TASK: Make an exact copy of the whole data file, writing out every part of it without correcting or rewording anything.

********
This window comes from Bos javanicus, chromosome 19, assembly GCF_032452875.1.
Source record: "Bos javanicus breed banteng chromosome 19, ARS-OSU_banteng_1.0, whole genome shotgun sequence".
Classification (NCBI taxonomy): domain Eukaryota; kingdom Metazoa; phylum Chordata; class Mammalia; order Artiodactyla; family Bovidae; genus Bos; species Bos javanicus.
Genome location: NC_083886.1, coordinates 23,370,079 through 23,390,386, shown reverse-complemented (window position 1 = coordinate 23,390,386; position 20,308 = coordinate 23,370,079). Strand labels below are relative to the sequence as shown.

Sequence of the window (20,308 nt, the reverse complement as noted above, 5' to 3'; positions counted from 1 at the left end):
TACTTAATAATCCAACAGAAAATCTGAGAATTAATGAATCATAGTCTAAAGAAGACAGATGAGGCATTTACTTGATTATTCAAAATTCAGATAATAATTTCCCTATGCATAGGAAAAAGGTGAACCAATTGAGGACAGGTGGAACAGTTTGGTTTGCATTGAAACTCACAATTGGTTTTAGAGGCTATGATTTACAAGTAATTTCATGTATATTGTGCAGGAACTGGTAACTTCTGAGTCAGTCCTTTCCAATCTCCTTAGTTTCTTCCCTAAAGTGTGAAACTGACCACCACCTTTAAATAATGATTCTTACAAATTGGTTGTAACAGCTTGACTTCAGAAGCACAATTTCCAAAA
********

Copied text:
This window comes from Bos javanicus, chromosome 19, assembly GCF_032452875.1.
Source record: "Bos javanicus breed banteng chromosome 19, ARS-OSU_banteng_1.0, whole genome shotgun sequence".
Classification (NCBI taxonomy): domain Eukaryota; kingdom Metazoa; phylum Chordata; class Mammalia; order Artiodactyla; family Bovidae; genus Bos; species Bos javanicus.
Genome location: NC_083886.1, coordinates 23,370,079 through 23,390,386, shown reverse-complemented (window position 1 = coordinate 23,390,386; position 20,308 = coordinate 23,370,079). Strand labels below are relative to the sequence as shown.

Sequence of the window (20,308 nt, the reverse complement as noted above, 5' to 3'; positions counted from 1 at the left end):
TACTTAATAATCCAACAGAAAATCTGAGAATTAATGAATCATAGTCTAAAGAAGACAGATGAGGCATTTACTTGATTATTCAAAATTCAGATAATAATTTCCCTATGCATAGGAAAAAGGTGAACCAATTGAGGACAGGTGGAACAGTTTGGTTTGCATTGAAACTCACAATTGGTTTTAGAGGCTATGATTTACAAGTAATTTCATGTATATTGTGCAGGAACTGGTAACTTCTGAGTCAGTCCTTTCCAATCTCCTTAGTTTCTTCCCTAAAGTGTGAAACTGACCACCACCTTTAAATAATGATTCTTACAAATTGGTTGTAACAGCTTGACTTCAGAAGCACAATTTCCAAAA